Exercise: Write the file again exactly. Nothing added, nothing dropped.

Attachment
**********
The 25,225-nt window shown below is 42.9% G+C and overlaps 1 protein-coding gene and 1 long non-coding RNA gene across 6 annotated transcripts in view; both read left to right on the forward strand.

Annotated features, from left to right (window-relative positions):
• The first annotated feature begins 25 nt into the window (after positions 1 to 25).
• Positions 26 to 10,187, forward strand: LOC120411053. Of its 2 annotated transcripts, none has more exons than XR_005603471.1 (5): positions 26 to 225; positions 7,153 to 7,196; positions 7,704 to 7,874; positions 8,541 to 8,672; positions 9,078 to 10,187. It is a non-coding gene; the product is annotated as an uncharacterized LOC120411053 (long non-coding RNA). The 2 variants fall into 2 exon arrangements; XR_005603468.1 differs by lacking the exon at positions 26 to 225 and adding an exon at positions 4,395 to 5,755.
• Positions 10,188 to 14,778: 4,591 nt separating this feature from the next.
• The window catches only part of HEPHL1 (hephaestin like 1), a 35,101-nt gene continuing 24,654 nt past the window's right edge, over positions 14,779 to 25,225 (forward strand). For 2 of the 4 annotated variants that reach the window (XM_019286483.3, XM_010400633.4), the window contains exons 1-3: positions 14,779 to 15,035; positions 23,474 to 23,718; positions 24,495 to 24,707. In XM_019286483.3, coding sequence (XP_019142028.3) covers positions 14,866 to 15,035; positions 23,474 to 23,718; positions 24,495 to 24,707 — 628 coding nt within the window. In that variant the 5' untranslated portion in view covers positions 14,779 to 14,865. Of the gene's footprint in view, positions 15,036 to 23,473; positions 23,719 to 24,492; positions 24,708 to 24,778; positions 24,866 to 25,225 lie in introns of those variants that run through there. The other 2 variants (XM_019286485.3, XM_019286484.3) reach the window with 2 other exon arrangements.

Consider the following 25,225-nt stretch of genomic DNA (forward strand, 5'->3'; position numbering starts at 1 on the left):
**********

The 25,225-nt window shown below is 42.9% G+C and overlaps 1 protein-coding gene and 1 long non-coding RNA gene across 6 annotated transcripts in view; both read left to right on the forward strand.

Annotated features, from left to right (window-relative positions):
• The first annotated feature begins 25 nt into the window (after positions 1 to 25).
• Positions 26 to 10,187, forward strand: LOC120411053. Of its 2 annotated transcripts, none has more exons than XR_005603471.1 (5): positions 26 to 225; positions 7,153 to 7,196; positions 7,704 to 7,874; positions 8,541 to 8,672; positions 9,078 to 10,187. It is a non-coding gene; the product is annotated as an uncharacterized LOC120411053 (long non-coding RNA). The 2 variants fall into 2 exon arrangements; XR_005603468.1 differs by lacking the exon at positions 26 to 225 and adding an exon at positions 4,395 to 5,755.
• Positions 10,188 to 14,778: 4,591 nt separating this feature from the next.
• The window catches only part of HEPHL1 (hephaestin like 1), a 35,101-nt gene continuing 24,654 nt past the window's right edge, over positions 14,779 to 25,225 (forward strand). For 2 of the 4 annotated variants that reach the window (XM_019286483.3, XM_010400633.4), the window contains exons 1-3: positions 14,779 to 15,035; positions 23,474 to 23,718; positions 24,495 to 24,707. In XM_019286483.3, coding sequence (XP_019142028.3) covers positions 14,866 to 15,035; positions 23,474 to 23,718; positions 24,495 to 24,707 — 628 coding nt within the window. In that variant the 5' untranslated portion in view covers positions 14,779 to 14,865. Of the gene's footprint in view, positions 15,036 to 23,473; positions 23,719 to 24,492; positions 24,708 to 24,778; positions 24,866 to 25,225 lie in introns of those variants that run through there. The other 2 variants (XM_019286485.3, XM_019286484.3) reach the window with 2 other exon arrangements.

Consider the following 25,225-nt stretch of genomic DNA (forward strand, 5'->3'; position numbering starts at 1 on the left):